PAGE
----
Revisiting a Dorothy Parker Review from 1919
On the anniversary of her birthday it seems a good moment to remember the great Dorothy Parker. There are, of course, all manner of stories and poems one could look at, not to mention the famous aphorisms that are ascribed to her. Nevertheless, today I’d like to look at a review she wrote from 100 years ago that relates to the 1919 Equity Strike.
Prior to the unionisation of actors, theatre in the US was largely controlled by the Theatrical Syndicate, who, as a monopoly, combined and were able to exert great influence over the working lives of actors. As well as their rates of pay being fixed to the Syndicate’s advantage, actors were often not paid for rehearsal, and could be let go for the most spurious of reasons thanks to a generic ‘satisfaction clause’.
This was the situation that Equity was formed to counteract in 1913. From 1914 they began to issue demands of Theatre managers, which were largely ignored, though by 1917 things were coming to a head: people began to question the right of actors to organise in the first place, asking whether or not what they did was truly ‘labour’. This attitude was in part replicated within the theatrical profession itself, with many opposed to the idea of organising.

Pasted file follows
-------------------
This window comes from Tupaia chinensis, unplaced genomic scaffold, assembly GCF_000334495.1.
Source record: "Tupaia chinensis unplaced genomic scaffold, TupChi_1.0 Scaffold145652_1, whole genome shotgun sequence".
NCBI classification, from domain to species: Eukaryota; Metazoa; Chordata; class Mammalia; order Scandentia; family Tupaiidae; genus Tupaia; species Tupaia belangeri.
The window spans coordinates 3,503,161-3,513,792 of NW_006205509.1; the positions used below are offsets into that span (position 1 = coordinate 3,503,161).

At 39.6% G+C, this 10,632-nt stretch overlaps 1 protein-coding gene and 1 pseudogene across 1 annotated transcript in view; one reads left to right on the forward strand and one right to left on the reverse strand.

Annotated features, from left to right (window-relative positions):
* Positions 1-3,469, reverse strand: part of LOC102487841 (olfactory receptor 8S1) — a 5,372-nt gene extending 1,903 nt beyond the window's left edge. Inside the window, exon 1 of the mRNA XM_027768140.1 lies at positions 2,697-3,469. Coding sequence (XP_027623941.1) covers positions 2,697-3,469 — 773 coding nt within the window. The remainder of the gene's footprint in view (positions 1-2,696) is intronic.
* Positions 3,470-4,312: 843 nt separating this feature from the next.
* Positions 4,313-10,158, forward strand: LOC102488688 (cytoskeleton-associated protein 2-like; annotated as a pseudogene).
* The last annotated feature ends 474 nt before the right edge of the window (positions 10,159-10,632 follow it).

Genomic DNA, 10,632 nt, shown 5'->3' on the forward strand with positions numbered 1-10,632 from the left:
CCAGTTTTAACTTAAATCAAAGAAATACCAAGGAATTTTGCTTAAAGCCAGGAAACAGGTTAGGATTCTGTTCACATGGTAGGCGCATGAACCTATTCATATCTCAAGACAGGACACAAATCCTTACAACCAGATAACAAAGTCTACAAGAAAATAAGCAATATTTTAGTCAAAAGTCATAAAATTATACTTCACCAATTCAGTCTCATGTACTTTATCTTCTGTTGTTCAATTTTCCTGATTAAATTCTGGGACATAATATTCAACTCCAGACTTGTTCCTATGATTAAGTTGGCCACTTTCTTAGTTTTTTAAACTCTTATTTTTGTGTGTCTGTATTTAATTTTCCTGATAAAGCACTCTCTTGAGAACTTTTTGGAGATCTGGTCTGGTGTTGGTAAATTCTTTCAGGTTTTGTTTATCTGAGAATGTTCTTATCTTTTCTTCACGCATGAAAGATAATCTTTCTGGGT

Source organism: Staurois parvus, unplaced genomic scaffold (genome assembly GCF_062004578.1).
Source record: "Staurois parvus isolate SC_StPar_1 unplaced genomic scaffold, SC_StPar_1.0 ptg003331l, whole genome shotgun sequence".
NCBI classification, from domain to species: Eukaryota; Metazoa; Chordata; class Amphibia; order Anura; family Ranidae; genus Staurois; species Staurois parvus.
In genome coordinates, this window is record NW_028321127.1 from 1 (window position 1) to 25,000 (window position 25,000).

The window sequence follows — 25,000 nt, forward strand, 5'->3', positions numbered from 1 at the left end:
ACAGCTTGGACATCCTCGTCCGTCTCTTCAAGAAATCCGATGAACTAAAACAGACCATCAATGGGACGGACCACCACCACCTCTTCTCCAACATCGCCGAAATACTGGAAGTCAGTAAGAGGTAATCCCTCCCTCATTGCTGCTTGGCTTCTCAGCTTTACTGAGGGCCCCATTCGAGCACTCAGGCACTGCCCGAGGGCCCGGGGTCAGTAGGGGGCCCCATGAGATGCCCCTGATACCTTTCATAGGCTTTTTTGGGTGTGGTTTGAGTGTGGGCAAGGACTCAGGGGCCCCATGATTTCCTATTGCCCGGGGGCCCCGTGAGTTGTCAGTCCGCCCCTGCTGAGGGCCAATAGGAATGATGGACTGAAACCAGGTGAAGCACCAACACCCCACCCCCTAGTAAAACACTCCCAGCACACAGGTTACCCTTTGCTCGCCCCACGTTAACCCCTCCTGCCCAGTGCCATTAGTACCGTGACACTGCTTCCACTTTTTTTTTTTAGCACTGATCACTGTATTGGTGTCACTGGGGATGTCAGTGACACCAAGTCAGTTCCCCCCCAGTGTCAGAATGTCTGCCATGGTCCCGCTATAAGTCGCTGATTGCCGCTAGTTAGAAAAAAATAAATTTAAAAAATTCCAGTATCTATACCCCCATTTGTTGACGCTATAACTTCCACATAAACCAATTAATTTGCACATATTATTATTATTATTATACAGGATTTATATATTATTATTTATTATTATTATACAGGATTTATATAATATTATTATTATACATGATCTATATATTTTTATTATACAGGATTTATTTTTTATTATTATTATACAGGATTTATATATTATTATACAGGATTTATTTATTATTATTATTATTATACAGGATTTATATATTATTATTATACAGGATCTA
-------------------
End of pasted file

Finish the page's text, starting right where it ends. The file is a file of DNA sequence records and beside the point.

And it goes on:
However, by the summer of 1919 they had a charter with the American Federation of Labor, greatly increasing their clout as a union. The strike would begin on August 7th, 1919. It would last thirty days, and a month later, one of Parker’s reviews would talk about it in some detail.
She began, as one might expect, with a joke, suggesting that the closing of certain plays had ameliorated conditions amongst the theatre-goers; soon, however, she turns more to the subject matter at hand and suggests the most important thing of the strike was the number of benefit shows. These were so well received, Parker says, that ‘it looks to even the most casual observer as if only their close relatives can be backing up the managers.’
Parker goes on to praise the proximity of audience and performers, remarking on the ‘homey atmosphere’ of these benefit shows and making a particular point of your ability to ‘buy a program – and get your change back – from one of a large flock of eminent ingenues’. Seeing the renowned performing everyday tasks in a way that we do not usually see seems to inspire Parker, since it is done in the spirit of a common cause with their fellows.
Much of the rest of the review is taken up with praise for contemporary acts who feature on the bill, with particular attention paid to Ethel and Lionel Barrymore. That their names live on to the present day is partially reflected in their fame at the time, as Parker writes that they ‘can never fail to be the big event of any bill on which they appear.’
But though Parker is full of praise in this review, her instinct to prick pomposity where it appears comes forth in the final paragraph. The headline of the bill was apparently an oration, inspired by Mark Anthony’s speech from Julius Caesar, called ‘Equity’ and in support of the cause for which they were striking. It sounds terribly earnest from this historical distance, and though we fain to judge things with the benefit of a hundred year’s hindsight Parker’s comment is telling: “a little of it might have been a good idea, but it seems to last for three or four hours.’
Dr Peter Templeton is Honorary Fellow of the School of the Arts, English and Drama at Loughborough University.